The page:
A veterinary practice manager writes:
I have been working at a practice for a few years I absolutely love the hospital, the team and the clients. There are 4 doctors and 9 support staff, and we all get along really well. We’ve been lucky to have a stable team for a long time, with very little staff turnover. We are friends outside work and frequently do things together on the weekends. We all have fun at work. It’s a great environment: No gossiping and we support each other.
I was recently promoted to practice manager, and I am concerned how this will impact my relationship with the team. How can I be their ‘boss’ and remain their friend as well? Where do I draw the line?
It sounds like you’re in a great position and you may not actually have anything to worry about!
It’s much easier to manage a team that you know well, a team of people who like and respect you, than to come in to a workplace where you are the ‘new boss’ and everyone is fearful of change.
You have an additional advantage in that the hospital is well run, the team work well together and it doesn’t sound like there are any issues that you need to address immediately. So, I think you may be worrying about something that may never become a problem!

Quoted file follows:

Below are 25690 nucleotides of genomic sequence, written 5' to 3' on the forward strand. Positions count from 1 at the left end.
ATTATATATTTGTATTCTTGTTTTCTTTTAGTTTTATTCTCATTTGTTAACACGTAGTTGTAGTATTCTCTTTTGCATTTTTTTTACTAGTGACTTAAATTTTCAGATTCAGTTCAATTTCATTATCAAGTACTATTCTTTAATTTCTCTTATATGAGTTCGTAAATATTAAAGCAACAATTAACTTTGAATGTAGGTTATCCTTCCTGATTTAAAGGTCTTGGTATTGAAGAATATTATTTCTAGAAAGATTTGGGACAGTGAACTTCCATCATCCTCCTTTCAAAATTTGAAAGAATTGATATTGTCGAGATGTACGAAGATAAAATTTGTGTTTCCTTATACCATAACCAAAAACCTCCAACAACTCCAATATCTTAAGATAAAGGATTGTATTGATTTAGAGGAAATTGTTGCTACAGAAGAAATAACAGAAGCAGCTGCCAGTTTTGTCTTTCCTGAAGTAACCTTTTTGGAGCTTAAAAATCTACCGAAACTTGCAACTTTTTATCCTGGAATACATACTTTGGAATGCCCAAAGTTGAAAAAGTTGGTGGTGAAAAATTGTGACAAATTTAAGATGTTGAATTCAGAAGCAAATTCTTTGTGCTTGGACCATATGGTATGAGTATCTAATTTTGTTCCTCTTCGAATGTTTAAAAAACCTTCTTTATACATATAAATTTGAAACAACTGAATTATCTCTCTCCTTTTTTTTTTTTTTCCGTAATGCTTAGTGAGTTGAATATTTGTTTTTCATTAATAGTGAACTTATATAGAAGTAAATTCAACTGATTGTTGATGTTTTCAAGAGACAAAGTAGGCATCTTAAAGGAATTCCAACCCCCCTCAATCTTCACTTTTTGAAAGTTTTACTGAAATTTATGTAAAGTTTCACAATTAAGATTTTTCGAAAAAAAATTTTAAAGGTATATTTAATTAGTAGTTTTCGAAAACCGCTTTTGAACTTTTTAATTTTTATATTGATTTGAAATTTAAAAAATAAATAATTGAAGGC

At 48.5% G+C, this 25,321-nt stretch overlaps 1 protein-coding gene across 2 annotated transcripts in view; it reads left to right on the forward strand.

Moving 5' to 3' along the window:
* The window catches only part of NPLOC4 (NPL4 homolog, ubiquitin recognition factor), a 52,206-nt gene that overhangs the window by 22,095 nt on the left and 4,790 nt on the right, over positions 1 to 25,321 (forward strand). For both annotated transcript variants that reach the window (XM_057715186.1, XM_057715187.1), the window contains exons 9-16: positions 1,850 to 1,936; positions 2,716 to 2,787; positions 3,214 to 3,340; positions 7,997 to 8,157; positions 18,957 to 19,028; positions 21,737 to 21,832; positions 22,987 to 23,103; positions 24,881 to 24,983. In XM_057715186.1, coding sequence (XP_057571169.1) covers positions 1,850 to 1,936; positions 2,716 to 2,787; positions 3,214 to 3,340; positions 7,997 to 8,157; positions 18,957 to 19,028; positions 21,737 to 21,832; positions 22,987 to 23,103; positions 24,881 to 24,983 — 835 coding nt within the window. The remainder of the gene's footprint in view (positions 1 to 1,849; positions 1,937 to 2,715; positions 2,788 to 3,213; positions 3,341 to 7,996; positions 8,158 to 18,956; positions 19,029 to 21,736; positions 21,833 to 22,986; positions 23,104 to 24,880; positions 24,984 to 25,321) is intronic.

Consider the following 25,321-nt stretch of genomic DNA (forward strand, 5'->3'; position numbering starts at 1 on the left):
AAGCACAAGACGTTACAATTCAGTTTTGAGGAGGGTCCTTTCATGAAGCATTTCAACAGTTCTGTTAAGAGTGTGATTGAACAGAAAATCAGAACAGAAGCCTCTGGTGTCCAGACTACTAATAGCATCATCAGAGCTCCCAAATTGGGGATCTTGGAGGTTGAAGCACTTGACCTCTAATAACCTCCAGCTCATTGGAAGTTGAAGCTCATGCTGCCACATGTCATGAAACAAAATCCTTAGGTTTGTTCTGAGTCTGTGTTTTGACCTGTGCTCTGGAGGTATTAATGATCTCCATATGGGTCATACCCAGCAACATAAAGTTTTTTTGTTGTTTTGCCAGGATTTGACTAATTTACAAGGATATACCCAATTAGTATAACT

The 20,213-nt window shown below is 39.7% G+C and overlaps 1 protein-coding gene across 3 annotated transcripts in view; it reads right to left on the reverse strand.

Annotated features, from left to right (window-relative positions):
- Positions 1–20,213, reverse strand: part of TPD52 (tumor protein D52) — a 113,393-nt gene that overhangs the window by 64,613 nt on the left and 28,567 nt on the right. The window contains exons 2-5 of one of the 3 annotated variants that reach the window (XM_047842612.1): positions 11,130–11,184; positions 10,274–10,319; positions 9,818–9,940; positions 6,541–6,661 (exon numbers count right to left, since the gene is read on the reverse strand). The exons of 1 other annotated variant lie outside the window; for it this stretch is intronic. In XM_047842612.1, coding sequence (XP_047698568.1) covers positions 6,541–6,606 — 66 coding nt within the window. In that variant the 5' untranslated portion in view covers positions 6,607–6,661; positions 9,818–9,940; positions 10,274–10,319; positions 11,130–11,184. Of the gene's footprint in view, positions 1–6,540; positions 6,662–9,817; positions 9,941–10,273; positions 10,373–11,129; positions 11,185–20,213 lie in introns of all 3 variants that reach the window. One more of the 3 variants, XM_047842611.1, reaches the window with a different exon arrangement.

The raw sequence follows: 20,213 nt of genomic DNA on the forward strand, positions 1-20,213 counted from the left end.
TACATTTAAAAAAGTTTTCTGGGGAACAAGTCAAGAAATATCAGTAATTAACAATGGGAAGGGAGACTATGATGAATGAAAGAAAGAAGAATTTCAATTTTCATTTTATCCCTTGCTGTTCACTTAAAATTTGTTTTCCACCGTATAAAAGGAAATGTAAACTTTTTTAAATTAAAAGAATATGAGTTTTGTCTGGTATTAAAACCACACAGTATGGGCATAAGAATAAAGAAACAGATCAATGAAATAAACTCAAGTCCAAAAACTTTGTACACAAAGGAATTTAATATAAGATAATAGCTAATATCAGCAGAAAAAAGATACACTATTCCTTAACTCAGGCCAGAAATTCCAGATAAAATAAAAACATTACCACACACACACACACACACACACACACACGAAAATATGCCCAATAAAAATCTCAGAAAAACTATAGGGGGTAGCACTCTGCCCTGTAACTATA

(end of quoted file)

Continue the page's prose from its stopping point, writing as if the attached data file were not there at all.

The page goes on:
Sure, you’ll encounter managerial challenges. You’ll have to have some difficult conversations from time to time, and make decisions that are not supported by every single team member. But it’s much, much easier to do this when you are ‘among friends,’ then when you are fighting an uphill battle every step of the way.
Here are a few things to pay attention to in your new position:
Don’t gossip or favor individuals: If someone comes to you with a problem, or even worse if they come to you to gossip, don’t react like a friend and engage in the toxic conversation with them. Remember that you are the manager. Act like a manager, not their friend.
Don’t lose their respect: I don’t care what people say, but if you get drunk in front of your work colleagues and vomit all over their shoes, they WILL lose respect for you. You can continue to go out with them on the weekends, but don’t cross the line.
And since friendship seems to be key in your practice: Have a better relationship with each team member than they do with each other. That way, each person will come to you first and confide in you. Their loyalty will lie with you, not with another team member.
Enjoy your new role. Many practice managers reading this will agree that you are in an enviable position. Don’t worry about it too much and don’t try to hard!
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